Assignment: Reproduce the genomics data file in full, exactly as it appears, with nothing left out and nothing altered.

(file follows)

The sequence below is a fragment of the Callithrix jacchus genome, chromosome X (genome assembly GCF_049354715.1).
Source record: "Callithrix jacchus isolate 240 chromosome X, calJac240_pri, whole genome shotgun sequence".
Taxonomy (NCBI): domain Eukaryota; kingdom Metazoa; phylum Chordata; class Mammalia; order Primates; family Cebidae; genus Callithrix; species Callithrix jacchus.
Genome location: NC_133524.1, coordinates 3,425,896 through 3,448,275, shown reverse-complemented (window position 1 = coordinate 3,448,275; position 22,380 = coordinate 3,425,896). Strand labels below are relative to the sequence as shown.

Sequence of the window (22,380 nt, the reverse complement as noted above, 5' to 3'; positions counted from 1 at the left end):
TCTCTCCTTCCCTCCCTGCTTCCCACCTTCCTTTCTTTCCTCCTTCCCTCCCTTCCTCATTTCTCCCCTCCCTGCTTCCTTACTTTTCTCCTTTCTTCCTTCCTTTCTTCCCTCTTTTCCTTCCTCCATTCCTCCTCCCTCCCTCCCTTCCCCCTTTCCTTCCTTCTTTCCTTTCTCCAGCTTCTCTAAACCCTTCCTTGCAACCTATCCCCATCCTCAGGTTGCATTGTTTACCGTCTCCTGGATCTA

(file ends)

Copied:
The sequence below is a fragment of the Callithrix jacchus genome, chromosome X (genome assembly GCF_049354715.1).
Source record: "Callithrix jacchus isolate 240 chromosome X, calJac240_pri, whole genome shotgun sequence".
Taxonomy (NCBI): domain Eukaryota; kingdom Metazoa; phylum Chordata; class Mammalia; order Primates; family Cebidae; genus Callithrix; species Callithrix jacchus.
Genome location: NC_133524.1, coordinates 3,425,896 through 3,448,275, shown reverse-complemented (window position 1 = coordinate 3,448,275; position 22,380 = coordinate 3,425,896). Strand labels below are relative to the sequence as shown.

Sequence of the window (22,380 nt, the reverse complement as noted above, 5' to 3'; positions counted from 1 at the left end):
TCTCTCCTTCCCTCCCTGCTTCCCACCTTCCTTTCTTTCCTCCTTCCCTCCCTTCCTCATTTCTCCCCTCCCTGCTTCCTTACTTTTCTCCTTTCTTCCTTCCTTTCTTCCCTCTTTTCCTTCCTCCATTCCTCCTCCCTCCCTCCCTTCCCCCTTTCCTTCCTTCTTTCCTTTCTCCAGCTTCTCTAAACCCTTCCTTGCAACCTATCCCCATCCTCAGGTTGCATTGTTTACCGTCTCCTGGATCTA